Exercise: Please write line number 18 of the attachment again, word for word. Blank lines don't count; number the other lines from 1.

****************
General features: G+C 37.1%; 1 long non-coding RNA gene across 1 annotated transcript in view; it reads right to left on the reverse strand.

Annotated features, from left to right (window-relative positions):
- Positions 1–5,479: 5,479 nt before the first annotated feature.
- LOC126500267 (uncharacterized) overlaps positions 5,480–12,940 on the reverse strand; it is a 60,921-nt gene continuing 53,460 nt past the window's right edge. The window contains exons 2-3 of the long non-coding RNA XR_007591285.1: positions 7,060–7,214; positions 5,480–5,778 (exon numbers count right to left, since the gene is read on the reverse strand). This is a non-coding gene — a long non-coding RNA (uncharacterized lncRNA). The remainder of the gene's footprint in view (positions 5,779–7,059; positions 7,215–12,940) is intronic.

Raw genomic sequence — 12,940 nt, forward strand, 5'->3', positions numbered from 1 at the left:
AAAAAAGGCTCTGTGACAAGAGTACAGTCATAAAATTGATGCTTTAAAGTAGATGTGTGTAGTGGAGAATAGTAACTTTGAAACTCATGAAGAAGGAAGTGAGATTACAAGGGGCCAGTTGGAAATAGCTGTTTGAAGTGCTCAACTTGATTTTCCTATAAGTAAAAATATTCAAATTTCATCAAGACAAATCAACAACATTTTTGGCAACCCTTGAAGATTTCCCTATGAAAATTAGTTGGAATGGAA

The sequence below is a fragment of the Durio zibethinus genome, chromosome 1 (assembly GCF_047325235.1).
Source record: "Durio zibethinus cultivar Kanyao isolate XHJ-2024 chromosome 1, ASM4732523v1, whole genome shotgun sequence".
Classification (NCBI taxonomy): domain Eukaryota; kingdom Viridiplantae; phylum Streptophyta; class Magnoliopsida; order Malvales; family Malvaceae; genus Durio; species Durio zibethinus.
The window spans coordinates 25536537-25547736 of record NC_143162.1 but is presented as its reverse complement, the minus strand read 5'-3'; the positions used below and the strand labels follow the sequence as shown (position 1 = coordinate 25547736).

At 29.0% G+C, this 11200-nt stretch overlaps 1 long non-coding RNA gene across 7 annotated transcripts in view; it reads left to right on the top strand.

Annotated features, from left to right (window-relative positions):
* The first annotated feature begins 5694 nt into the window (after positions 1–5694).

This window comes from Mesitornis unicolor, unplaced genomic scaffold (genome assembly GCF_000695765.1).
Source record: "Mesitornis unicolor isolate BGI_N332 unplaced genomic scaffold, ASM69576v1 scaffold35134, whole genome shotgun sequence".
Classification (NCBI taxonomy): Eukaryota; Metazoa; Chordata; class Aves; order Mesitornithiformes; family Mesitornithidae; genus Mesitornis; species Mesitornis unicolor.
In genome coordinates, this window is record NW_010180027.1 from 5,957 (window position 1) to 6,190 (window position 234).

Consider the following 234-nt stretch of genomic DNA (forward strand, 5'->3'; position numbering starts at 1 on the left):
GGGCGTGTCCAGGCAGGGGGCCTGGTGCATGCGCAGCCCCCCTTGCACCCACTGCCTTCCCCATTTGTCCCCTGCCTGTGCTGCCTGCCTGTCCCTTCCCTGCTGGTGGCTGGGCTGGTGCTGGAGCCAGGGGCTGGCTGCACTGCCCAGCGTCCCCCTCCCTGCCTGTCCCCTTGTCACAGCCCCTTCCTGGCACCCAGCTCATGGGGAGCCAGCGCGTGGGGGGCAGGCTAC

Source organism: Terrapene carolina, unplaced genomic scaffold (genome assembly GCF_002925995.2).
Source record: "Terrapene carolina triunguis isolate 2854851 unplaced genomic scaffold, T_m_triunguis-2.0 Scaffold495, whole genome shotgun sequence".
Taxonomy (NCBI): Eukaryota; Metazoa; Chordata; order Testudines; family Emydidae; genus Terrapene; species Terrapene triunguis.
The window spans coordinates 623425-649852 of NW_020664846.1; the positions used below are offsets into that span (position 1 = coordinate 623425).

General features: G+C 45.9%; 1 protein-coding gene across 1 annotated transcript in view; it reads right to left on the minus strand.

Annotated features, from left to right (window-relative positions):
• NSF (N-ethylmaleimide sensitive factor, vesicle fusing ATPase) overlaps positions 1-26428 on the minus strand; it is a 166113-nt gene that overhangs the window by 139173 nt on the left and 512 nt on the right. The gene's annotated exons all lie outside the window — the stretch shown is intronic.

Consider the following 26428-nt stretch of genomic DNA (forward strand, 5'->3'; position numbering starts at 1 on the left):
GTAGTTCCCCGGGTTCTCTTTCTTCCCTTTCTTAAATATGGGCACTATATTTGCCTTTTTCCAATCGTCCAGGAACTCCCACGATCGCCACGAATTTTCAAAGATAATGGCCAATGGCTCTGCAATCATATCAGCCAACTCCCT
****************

Consider the following 234-nt stretch of genomic DNA (forward strand, 5'->3'; position numbering starts at 1 on the left):